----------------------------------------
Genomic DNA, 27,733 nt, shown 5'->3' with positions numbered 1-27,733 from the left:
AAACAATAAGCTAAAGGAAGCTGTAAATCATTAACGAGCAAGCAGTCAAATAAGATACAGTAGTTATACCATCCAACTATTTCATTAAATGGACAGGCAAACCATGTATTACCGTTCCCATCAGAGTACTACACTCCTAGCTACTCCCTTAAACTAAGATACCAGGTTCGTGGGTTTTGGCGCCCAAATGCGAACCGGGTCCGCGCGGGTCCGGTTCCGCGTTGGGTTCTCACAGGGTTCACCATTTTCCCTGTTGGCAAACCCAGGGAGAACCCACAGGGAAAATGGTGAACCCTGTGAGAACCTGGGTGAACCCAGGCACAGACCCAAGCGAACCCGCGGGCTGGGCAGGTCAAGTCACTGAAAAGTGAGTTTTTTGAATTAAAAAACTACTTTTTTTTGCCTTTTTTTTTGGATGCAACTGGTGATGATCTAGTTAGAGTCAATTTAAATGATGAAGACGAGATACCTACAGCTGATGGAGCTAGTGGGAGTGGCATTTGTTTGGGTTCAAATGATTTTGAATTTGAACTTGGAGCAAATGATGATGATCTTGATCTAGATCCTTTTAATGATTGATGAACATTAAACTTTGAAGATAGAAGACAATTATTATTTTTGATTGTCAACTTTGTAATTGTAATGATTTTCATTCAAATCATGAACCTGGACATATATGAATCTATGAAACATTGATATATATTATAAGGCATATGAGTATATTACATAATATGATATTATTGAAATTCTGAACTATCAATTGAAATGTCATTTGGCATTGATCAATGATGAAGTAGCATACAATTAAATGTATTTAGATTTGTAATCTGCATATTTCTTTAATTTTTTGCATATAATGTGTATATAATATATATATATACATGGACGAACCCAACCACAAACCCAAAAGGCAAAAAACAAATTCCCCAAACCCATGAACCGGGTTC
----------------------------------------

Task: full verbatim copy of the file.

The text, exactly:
Genomic DNA, 27,733 nt, shown 5'->3' with positions numbered 1-27,733 from the left:
AAACAATAAGCTAAAGGAAGCTGTAAATCATTAACGAGCAAGCAGTCAAATAAGATACAGTAGTTATACCATCCAACTATTTCATTAAATGGACAGGCAAACCATGTATTACCGTTCCCATCAGAGTACTACACTCCTAGCTACTCCCTTAAACTAAGATACCAGGTTCGTGGGTTTTGGCGCCCAAATGCGAACCGGGTCCGCGCGGGTCCGGTTCCGCGTTGGGTTCTCACAGGGTTCACCATTTTCCCTGTTGGCAAACCCAGGGAGAACCCACAGGGAAAATGGTGAACCCTGTGAGAACCTGGGTGAACCCAGGCACAGACCCAAGCGAACCCGCGGGCTGGGCAGGTCAAGTCACTGAAAAGTGAGTTTTTTGAATTAAAAAACTACTTTTTTTTGCCTTTTTTTTTGGATGCAACTGGTGATGATCTAGTTAGAGTCAATTTAAATGATGAAGACGAGATACCTACAGCTGATGGAGCTAGTGGGAGTGGCATTTGTTTGGGTTCAAATGATTTTGAATTTGAACTTGGAGCAAATGATGATGATCTTGATCTAGATCCTTTTAATGATTGATGAACATTAAACTTTGAAGATAGAAGACAATTATTATTTTTGATTGTCAACTTTGTAATTGTAATGATTTTCATTCAAATCATGAACCTGGACATATATGAATCTATGAAACATTGATATATATTATAAGGCATATGAGTATATTACATAATATGATATTATTGAAATTCTGAACTATCAATTGAAATGTCATTTGGCATTGATCAATGATGAAGTAGCATACAATTAAATGTATTTAGATTTGTAATCTGCATATTTCTTTAATTTTTTGCATATAATGTGTATATAATATATATATATACATGGACGAACCCAACCACAAACCCAAAAGGCAAAAAACAAATTCCCCAAACCCATGAACCGGGTTC